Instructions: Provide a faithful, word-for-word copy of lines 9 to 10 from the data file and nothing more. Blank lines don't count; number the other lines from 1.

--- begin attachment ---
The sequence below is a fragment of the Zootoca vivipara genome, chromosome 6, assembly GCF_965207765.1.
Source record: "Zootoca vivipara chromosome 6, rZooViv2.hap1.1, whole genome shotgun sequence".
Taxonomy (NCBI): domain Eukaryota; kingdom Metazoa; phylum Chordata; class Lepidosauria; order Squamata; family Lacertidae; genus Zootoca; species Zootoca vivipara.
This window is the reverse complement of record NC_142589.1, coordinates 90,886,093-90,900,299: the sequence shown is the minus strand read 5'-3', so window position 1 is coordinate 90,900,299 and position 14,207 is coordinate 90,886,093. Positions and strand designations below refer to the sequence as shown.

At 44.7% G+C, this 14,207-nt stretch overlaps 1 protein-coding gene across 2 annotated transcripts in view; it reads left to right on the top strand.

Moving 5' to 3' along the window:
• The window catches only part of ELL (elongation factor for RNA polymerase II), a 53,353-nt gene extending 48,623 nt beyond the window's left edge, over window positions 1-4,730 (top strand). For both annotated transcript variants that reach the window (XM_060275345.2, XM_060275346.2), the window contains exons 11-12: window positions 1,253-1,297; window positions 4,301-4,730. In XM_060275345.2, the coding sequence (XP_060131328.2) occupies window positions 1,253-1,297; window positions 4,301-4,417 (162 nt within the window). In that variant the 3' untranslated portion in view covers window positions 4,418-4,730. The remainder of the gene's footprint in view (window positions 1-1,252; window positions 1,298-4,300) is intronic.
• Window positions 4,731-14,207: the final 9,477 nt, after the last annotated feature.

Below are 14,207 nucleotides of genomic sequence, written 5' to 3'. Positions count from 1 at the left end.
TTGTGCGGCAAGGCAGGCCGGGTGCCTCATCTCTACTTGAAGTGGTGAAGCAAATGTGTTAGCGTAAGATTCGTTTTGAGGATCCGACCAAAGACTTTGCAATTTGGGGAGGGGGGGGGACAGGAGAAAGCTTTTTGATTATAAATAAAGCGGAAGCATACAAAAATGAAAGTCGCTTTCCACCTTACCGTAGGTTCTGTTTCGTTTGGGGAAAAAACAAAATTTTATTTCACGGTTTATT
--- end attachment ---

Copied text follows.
Below are 14,207 nucleotides of genomic sequence, written 5' to 3'. Positions count from 1 at the left end.
TTGTGCGGCAAGGCAGGCCGGGTGCCTCATCTCTACTTGAAGTGGTGAAGCAAATGTGTTAGCGTAAGATTCGTTTTGAGGATCCGACCAAAGACTTTGCAATTTGGGGAGGGGGGGGGACAGGAGAAAGCTTTTTGATTATAAATAAAGCGGAAGCATACAAAAATGAAAGTCGCTTTCCACCTTACCGTAGGTTCTGTTTCGTTTGGGGAAAAAACAAAATTTTATTTCACGGTTTATT